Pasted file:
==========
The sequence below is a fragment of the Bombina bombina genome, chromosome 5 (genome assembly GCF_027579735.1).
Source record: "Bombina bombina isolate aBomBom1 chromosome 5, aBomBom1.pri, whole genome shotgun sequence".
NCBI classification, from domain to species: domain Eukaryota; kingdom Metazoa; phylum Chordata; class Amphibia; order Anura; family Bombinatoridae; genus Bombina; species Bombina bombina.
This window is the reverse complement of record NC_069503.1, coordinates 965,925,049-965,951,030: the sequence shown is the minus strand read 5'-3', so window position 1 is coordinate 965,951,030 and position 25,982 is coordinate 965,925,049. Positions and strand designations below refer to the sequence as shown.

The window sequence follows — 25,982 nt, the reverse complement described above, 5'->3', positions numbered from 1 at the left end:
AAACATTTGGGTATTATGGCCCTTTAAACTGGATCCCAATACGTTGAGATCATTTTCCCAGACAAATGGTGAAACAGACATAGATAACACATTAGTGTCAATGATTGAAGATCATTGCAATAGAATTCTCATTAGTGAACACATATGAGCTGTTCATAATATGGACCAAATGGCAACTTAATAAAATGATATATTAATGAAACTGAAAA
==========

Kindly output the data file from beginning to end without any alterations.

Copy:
The sequence below is a fragment of the Bombina bombina genome, chromosome 5 (genome assembly GCF_027579735.1).
Source record: "Bombina bombina isolate aBomBom1 chromosome 5, aBomBom1.pri, whole genome shotgun sequence".
NCBI classification, from domain to species: domain Eukaryota; kingdom Metazoa; phylum Chordata; class Amphibia; order Anura; family Bombinatoridae; genus Bombina; species Bombina bombina.
This window is the reverse complement of record NC_069503.1, coordinates 965,925,049-965,951,030: the sequence shown is the minus strand read 5'-3', so window position 1 is coordinate 965,951,030 and position 25,982 is coordinate 965,925,049. Positions and strand designations below refer to the sequence as shown.

The window sequence follows — 25,982 nt, the reverse complement described above, 5'->3', positions numbered from 1 at the left end:
AAACATTTGGGTATTATGGCCCTTTAAACTGGATCCCAATACGTTGAGATCATTTTCCCAGACAAATGGTGAAACAGACATAGATAACACATTAGTGTCAATGATTGAAGATCATTGCAATAGAATTCTCATTAGTGAACACATATGAGCTGTTCATAATATGGACCAAATGGCAACTTAATAAAATGATATATTAATGAAACTGAAAA